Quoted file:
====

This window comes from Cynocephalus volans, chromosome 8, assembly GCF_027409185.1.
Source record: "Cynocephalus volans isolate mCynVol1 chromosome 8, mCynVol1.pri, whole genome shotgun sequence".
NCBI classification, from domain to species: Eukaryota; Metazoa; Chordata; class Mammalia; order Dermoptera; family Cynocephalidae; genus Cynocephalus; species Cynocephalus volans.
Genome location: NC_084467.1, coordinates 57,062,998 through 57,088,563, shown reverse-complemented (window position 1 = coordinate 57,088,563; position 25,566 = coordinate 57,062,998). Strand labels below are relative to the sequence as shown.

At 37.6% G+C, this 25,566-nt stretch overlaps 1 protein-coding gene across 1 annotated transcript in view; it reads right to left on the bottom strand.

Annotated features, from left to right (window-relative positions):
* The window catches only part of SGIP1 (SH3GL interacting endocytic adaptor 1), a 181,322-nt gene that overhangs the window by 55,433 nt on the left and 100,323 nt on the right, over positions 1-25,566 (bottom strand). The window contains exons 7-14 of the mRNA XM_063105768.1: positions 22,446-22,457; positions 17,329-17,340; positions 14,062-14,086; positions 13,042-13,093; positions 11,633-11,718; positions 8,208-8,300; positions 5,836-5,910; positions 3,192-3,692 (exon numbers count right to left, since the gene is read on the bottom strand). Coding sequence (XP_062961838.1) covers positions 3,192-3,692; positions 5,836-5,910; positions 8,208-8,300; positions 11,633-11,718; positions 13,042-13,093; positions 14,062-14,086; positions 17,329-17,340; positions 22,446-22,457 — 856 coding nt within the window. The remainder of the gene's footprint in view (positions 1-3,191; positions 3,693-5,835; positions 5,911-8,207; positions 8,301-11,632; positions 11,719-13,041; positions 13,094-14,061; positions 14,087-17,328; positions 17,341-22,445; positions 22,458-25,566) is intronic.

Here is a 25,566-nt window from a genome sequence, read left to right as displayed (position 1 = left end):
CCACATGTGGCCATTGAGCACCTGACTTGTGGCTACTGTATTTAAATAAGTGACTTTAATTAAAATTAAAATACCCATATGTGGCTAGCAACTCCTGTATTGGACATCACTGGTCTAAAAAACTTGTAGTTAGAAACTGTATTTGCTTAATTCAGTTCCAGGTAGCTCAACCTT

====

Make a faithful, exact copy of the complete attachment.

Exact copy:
This window comes from Cynocephalus volans, chromosome 8, assembly GCF_027409185.1.
Source record: "Cynocephalus volans isolate mCynVol1 chromosome 8, mCynVol1.pri, whole genome shotgun sequence".
NCBI classification, from domain to species: Eukaryota; Metazoa; Chordata; class Mammalia; order Dermoptera; family Cynocephalidae; genus Cynocephalus; species Cynocephalus volans.
Genome location: NC_084467.1, coordinates 57,062,998 through 57,088,563, shown reverse-complemented (window position 1 = coordinate 57,088,563; position 25,566 = coordinate 57,062,998). Strand labels below are relative to the sequence as shown.

At 37.6% G+C, this 25,566-nt stretch overlaps 1 protein-coding gene across 1 annotated transcript in view; it reads right to left on the bottom strand.

Annotated features, from left to right (window-relative positions):
* The window catches only part of SGIP1 (SH3GL interacting endocytic adaptor 1), a 181,322-nt gene that overhangs the window by 55,433 nt on the left and 100,323 nt on the right, over positions 1-25,566 (bottom strand). The window contains exons 7-14 of the mRNA XM_063105768.1: positions 22,446-22,457; positions 17,329-17,340; positions 14,062-14,086; positions 13,042-13,093; positions 11,633-11,718; positions 8,208-8,300; positions 5,836-5,910; positions 3,192-3,692 (exon numbers count right to left, since the gene is read on the bottom strand). Coding sequence (XP_062961838.1) covers positions 3,192-3,692; positions 5,836-5,910; positions 8,208-8,300; positions 11,633-11,718; positions 13,042-13,093; positions 14,062-14,086; positions 17,329-17,340; positions 22,446-22,457 — 856 coding nt within the window. The remainder of the gene's footprint in view (positions 1-3,191; positions 3,693-5,835; positions 5,911-8,207; positions 8,301-11,632; positions 11,719-13,041; positions 13,094-14,061; positions 14,087-17,328; positions 17,341-22,445; positions 22,458-25,566) is intronic.

Here is a 25,566-nt window from a genome sequence, read left to right as displayed (position 1 = left end):
CCACATGTGGCCATTGAGCACCTGACTTGTGGCTACTGTATTTAAATAAGTGACTTTAATTAAAATTAAAATACCCATATGTGGCTAGCAACTCCTGTATTGGACATCACTGGTCTAAAAAACTTGTAGTTAGAAACTGTATTTGCTTAATTCAGTTCCAGGTAGCTCAACCTT